Not merely background checks: It’s not about background checks on employees, it’s about requiring written exams, in-person interviews, apprenticeship type hours and continuing education. None of these have anything to do with background checks. It has everything to do with running up the cost of employees, running up the cost of doing business and piling on more regulations and red tape to either drive people out of business, or keep them from getting in, thus limiting the number of gun shops.
Sell More Than 9 Firearms a Year, Congratulations You’re a Dealer: Anyone who sells or transfers more than 9 firearms a year, and you’re considered a dealer. This has the effect of limiting the private transfer of firearms.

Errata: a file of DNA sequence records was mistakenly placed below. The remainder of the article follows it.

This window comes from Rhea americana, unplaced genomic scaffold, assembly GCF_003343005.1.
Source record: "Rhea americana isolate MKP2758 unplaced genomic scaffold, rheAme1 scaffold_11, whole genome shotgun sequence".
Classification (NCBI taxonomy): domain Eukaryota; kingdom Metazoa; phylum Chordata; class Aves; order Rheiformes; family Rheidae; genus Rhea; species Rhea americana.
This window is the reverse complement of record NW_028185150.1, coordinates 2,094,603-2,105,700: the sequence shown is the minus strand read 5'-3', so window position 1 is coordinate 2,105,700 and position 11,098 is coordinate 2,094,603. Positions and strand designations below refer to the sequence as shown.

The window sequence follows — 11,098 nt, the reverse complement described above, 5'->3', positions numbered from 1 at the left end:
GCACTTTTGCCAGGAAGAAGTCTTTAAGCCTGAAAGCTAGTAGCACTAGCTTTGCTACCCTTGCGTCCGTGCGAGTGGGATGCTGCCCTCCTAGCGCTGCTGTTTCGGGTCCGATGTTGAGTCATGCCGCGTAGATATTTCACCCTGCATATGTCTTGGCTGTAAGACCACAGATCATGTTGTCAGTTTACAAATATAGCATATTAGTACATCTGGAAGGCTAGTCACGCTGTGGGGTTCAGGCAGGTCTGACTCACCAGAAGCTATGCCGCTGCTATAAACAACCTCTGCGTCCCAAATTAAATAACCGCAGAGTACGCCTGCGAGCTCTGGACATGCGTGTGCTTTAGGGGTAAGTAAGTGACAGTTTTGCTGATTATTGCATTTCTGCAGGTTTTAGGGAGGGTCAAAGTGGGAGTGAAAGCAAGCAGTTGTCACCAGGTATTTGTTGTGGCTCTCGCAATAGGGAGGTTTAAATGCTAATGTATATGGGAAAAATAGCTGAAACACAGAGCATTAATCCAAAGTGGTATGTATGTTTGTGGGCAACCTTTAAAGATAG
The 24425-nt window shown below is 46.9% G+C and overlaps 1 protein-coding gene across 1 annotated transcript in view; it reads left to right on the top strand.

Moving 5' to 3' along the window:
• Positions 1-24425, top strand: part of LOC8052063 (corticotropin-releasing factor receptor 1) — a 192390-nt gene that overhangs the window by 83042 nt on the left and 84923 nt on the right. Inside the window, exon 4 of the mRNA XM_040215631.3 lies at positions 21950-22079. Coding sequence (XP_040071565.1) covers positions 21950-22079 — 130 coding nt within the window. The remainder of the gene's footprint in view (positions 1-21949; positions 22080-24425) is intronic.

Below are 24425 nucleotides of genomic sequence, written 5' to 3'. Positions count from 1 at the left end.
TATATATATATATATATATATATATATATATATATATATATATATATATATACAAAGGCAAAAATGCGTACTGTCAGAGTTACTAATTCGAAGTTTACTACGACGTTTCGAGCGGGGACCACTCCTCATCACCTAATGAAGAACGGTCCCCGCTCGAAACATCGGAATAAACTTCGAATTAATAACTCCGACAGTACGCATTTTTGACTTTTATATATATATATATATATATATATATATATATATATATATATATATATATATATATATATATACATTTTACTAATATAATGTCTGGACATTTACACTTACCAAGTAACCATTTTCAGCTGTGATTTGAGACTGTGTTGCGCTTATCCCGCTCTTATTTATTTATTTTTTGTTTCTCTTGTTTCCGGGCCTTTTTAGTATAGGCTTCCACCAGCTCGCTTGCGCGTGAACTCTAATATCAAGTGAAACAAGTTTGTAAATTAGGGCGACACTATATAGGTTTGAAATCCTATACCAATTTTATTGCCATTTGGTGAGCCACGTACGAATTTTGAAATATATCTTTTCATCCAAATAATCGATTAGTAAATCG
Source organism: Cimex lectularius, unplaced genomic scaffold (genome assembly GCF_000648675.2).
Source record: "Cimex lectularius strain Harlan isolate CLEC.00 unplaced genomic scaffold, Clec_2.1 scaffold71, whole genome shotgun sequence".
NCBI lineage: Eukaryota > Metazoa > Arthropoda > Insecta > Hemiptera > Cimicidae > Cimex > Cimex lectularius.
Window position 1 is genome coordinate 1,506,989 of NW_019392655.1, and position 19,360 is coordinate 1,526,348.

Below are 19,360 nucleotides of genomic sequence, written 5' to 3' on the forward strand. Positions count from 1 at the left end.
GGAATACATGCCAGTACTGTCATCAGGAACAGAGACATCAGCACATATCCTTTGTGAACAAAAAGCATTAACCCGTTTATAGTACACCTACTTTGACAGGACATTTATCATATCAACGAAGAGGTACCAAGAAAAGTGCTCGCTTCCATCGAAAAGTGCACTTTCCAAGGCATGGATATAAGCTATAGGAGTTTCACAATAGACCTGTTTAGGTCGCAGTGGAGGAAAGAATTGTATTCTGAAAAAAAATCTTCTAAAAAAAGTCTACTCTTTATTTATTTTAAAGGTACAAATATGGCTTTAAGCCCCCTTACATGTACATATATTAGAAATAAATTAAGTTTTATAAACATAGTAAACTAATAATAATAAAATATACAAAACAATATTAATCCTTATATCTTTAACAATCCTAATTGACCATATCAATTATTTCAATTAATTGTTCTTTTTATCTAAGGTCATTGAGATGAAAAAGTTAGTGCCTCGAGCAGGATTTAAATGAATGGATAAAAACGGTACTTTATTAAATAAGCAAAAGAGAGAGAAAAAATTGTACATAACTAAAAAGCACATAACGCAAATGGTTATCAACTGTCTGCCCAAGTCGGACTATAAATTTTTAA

Want to sell off part of your collection to improve it or pay for college. Don’t sell more than 9 or you’ll need to get a State Dealer License and by their rules apply for a FFL, which BATFE will deny, because these people are NOT engaged in the business.
Trade a few guns and sell some others, you’re a dealer. Try to liquidate all or part of your collection, even by putting them on consignment at your local gun shop, you’re a dealer. The net effect is to limit the ability of gun owners to sell, trade or improve their collections. And, all of it comes with criminal penalties and fines of up to $10,000 per violation.
The bill adds to the federal definition of firearms dealer & engaged in the business. It also attmpts to exclude selling off parts of a collection, but it so ham-handedly tries to do these things that it creates conflicts within the law.